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A view on Blu-ray by Gary W. Tooze

The Inspector Lavardin Collection [Blu-ray]

 

(Claude Chabrol, 1985, 1986)

 

 

Review by Gary Tooze

 

Production:

Theatrical: MK2 Productions

Video: Cohen Media Group

 

Disc:

Region: 'A' (as verified by the Oppo Blu-ray player)

Runtime: 1:49:40 / 1:40:30

Disc Size: 48,176,037,894 bytes / 46,800,691,829 bytes

Feature Size: 28,554,175,680 bytes / 26,945,046,528 bytes

Video Bitrate: 29.02 Mbps

Chapters: 12 X 2

Case: Transparent Blu-ray case

Release date: April 22nd, 2014

 

Video:

Aspect ratio: 1.66:1

Resolution: 1080p / 23.976 fps

Video codec: MPEG-4 AVC Video

 

Audio (both):

LPCM Audio French 2304 kbps 2.0 / 48 kHz / 2304 kbps / 24-bit
Commentaries: LPCM Audio English 1536 kbps 2.0 / 48 kHz / 1536 kbps / 16-bit

 

Subtitles:

English (SDH), none

 

Extras:

Chicken With Vinegar

• Audio Commentary by Wade Major and Andy Klein

The Black Snail (1:31:56)

• 2014 Re-Release Trailer (1:47)

Inspector Lavardin

• Audio Commentary by Wade Major and Andy Klein

Danger Lies in the Words (1:34:14)

• 2014 Re-Release Trailer (1:28)
• 12-page leaflet with photos, chapter titles etc.

 

Bitrate:

 

 

Description: Both of Claude Chabrol's murderous black comedy, feature film mysteries starring Jean Poiret as the incomparable Inspector Lavardin: Chicken with Vinegar: When a small town begins losing its citizenry in a series of grisly murders, out-of-town police inspector Jean Lavardin is sent to investigate. Could the killers be a bullied son and his cruel mother, who run the local post office? Or a pushy trio of would-be land developers? Inspector Lavardin: When a wealthy and devout Roman Catholic writer is found murdered on a beach with the word "PIG" written on his back, Inspector Lavardin is sent to investigate. In the course of his probing, he discovers that the widow is an old flame of his and that the small coastal town holds other secrets.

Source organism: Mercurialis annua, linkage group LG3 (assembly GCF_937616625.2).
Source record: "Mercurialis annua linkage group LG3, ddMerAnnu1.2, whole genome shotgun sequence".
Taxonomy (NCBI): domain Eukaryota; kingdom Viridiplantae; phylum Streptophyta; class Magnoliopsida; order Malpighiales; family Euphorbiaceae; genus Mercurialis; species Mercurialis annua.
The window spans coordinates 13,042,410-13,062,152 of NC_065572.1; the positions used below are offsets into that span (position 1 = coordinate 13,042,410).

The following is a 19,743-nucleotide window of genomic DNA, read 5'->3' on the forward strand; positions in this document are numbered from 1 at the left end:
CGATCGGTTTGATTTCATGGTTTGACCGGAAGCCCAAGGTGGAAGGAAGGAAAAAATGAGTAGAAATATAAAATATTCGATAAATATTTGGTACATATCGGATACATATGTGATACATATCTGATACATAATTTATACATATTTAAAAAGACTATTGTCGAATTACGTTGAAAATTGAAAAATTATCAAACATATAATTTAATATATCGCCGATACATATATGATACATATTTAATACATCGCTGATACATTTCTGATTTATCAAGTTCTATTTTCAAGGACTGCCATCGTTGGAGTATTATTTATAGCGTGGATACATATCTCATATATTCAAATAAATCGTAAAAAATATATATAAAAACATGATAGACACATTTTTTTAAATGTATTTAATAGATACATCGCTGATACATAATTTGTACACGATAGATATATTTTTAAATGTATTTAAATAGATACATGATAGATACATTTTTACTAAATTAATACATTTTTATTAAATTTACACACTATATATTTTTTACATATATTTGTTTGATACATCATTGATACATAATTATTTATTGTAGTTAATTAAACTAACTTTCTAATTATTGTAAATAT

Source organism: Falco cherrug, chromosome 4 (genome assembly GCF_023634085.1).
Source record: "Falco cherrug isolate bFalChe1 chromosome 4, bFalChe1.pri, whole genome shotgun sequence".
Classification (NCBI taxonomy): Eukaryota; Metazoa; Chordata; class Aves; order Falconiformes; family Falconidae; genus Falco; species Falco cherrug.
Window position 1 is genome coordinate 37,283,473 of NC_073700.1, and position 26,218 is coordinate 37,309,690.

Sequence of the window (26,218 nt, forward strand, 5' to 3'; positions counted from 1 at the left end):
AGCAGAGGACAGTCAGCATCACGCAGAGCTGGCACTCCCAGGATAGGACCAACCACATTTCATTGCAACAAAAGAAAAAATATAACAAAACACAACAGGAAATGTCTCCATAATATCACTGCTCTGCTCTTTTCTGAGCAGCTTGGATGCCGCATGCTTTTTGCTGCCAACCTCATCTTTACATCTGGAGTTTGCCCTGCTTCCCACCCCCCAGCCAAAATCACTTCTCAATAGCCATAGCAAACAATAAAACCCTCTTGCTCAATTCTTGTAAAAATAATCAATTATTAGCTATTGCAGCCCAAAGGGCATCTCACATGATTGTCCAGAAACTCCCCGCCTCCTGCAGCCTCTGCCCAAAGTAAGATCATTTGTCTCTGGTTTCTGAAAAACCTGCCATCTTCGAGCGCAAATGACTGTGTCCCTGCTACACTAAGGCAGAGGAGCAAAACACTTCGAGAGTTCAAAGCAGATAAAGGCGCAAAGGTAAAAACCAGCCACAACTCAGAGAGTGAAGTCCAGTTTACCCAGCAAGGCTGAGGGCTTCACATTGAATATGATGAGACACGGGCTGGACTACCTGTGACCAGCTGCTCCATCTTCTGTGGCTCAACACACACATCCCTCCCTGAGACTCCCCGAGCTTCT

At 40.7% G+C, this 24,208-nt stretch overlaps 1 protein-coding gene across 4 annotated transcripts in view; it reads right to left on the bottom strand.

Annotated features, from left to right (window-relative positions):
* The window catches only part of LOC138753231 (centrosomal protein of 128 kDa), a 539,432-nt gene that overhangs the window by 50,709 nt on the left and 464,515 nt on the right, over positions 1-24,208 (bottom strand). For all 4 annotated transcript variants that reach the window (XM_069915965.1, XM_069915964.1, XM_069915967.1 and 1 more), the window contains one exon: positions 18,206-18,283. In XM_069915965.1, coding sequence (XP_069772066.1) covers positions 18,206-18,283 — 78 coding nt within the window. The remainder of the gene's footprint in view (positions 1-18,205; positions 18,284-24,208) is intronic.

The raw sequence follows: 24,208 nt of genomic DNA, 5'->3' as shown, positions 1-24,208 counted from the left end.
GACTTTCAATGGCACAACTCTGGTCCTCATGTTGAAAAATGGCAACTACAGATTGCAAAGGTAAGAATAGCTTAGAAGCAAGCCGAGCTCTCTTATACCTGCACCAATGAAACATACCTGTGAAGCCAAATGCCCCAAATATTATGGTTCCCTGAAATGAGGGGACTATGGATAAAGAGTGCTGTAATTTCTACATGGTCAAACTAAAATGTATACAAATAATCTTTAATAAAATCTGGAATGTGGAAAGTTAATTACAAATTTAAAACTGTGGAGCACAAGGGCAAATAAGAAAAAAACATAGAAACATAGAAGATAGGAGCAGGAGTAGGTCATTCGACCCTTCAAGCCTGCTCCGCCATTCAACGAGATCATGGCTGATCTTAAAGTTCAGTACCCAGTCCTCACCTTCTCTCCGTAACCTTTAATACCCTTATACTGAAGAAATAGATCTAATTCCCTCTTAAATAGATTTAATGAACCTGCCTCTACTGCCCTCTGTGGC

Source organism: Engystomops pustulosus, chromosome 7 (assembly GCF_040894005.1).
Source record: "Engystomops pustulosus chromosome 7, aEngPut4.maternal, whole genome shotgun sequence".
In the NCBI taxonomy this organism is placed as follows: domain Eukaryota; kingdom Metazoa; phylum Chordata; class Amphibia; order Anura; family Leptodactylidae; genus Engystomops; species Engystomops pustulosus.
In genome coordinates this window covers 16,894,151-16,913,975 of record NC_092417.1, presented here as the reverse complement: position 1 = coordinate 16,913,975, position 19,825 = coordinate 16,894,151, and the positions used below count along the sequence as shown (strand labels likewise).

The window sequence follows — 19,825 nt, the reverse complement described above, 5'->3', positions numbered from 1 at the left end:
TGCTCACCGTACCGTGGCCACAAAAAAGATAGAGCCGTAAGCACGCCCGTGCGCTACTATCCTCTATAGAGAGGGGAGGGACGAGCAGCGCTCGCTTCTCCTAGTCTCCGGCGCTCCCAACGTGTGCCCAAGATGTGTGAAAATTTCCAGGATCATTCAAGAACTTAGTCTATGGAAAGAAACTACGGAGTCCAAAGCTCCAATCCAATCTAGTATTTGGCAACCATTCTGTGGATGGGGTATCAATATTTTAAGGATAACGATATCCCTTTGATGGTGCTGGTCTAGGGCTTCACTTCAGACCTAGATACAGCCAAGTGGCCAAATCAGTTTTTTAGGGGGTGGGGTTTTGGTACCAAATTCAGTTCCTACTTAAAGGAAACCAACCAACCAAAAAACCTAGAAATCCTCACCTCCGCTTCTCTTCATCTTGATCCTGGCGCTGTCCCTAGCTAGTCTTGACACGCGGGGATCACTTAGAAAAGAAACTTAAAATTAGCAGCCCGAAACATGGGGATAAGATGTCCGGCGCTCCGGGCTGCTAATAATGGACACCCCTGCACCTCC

The Films:

One of the more flagrant injustices of foreign-film distribution has been the near total eclipse of Claude Chabrol in this country. This delightful, acidic 1984 mystery--set in a corrupt small town rife with land speculation, murder, and diverse other intrigues--was a big enough hit in France to prompt a sequel the following year (Inspecteur Lavardin), but American audiences weren't allowed so much as a peek at it. Adapted by Dominique Roulet and Chabrol from Roulet's novel Une mort en trop, this sexy and adroit intrigue starring Jean Poiret, Stephane Audran, and Michel Bouquet is one of Chabrol's best efforts in his lighter vein, and proves that the classic French cinema has never been quite as dead as U.S. release policies have suggested.

Excerpt from Jonathan Rosenbaum's capsule at the Chicago Reader located HERE

Shortly after investigating the banning as blasphemous of a play entitled 'Our Father Which Farts in Heaven', a high-minded paterfamilias is found dead on the beach, PIG scrawled insultingly on his naked backside. With the widow offering a regal display of indifference, a teenage stepdaughter skulking furtively in drug-pushing circles, and a gay uncle gloating madly over his collection of glass eyes, this is Chabrol at odds with the bourgeoisie again. But there is a difference as Poiret's police inspector arrives for his second murder investigation following Cop au Vin, this time trailing memories of his former love for the widow, a fallen angel who has innocently sinned in her emotional affairs. Discovering what amounts to a paradise lost, Lavardin elects to play God in order to rout the otherwise unassailable forces of evil. Strangely tender, bizarrely funny, with gorgeous performances from Lafont (the widow) and Brialy (the uncle), this is Chabrol back to the mood of eccentric metaphysical mystery he mined in the marvellous Ten Days' Wonder.

Excerpt from Timeout Film Guide located HERE

Image :    NOTE: The below Blu-ray captures were taken directly from the Blu-ray disc.